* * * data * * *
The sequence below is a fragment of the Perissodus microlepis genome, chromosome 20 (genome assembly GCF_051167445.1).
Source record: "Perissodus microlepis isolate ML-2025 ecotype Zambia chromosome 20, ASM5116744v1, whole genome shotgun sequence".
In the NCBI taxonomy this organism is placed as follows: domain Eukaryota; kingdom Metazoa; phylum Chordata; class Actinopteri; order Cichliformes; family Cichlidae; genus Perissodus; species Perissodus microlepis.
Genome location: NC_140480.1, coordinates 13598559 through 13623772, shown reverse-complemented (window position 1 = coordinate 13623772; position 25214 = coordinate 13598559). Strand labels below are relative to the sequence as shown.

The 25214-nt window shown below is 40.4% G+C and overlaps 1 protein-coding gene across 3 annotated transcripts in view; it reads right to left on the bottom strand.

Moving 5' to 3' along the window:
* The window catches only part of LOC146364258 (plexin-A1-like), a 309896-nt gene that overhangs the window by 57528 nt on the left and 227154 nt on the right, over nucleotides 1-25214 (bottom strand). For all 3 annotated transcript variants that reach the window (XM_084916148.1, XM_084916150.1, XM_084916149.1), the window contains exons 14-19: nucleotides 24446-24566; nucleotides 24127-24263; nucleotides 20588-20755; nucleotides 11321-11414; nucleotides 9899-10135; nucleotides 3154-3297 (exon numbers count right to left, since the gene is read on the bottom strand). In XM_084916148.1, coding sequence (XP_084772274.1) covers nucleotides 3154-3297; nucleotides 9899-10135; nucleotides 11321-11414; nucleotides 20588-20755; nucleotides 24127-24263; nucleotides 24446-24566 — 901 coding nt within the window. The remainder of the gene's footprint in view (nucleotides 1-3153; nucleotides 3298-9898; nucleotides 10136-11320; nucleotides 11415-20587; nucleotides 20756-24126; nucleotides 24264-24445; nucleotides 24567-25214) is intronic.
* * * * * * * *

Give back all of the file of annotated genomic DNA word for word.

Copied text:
The sequence below is a fragment of the Perissodus microlepis genome, chromosome 20 (genome assembly GCF_051167445.1).
Source record: "Perissodus microlepis isolate ML-2025 ecotype Zambia chromosome 20, ASM5116744v1, whole genome shotgun sequence".
In the NCBI taxonomy this organism is placed as follows: domain Eukaryota; kingdom Metazoa; phylum Chordata; class Actinopteri; order Cichliformes; family Cichlidae; genus Perissodus; species Perissodus microlepis.
Genome location: NC_140480.1, coordinates 13598559 through 13623772, shown reverse-complemented (window position 1 = coordinate 13623772; position 25214 = coordinate 13598559). Strand labels below are relative to the sequence as shown.

The 25214-nt window shown below is 40.4% G+C and overlaps 1 protein-coding gene across 3 annotated transcripts in view; it reads right to left on the bottom strand.

Moving 5' to 3' along the window:
* The window catches only part of LOC146364258 (plexin-A1-like), a 309896-nt gene that overhangs the window by 57528 nt on the left and 227154 nt on the right, over nucleotides 1-25214 (bottom strand). For all 3 annotated transcript variants that reach the window (XM_084916148.1, XM_084916150.1, XM_084916149.1), the window contains exons 14-19: nucleotides 24446-24566; nucleotides 24127-24263; nucleotides 20588-20755; nucleotides 11321-11414; nucleotides 9899-10135; nucleotides 3154-3297 (exon numbers count right to left, since the gene is read on the bottom strand). In XM_084916148.1, coding sequence (XP_084772274.1) covers nucleotides 3154-3297; nucleotides 9899-10135; nucleotides 11321-11414; nucleotides 20588-20755; nucleotides 24127-24263; nucleotides 24446-24566 — 901 coding nt within the window. The remainder of the gene's footprint in view (nucleotides 1-3153; nucleotides 3298-9898; nucleotides 10136-11320; nucleotides 11415-20587; nucleotides 20756-24126; nucleotides 24264-24445; nucleotides 24567-25214) is intronic.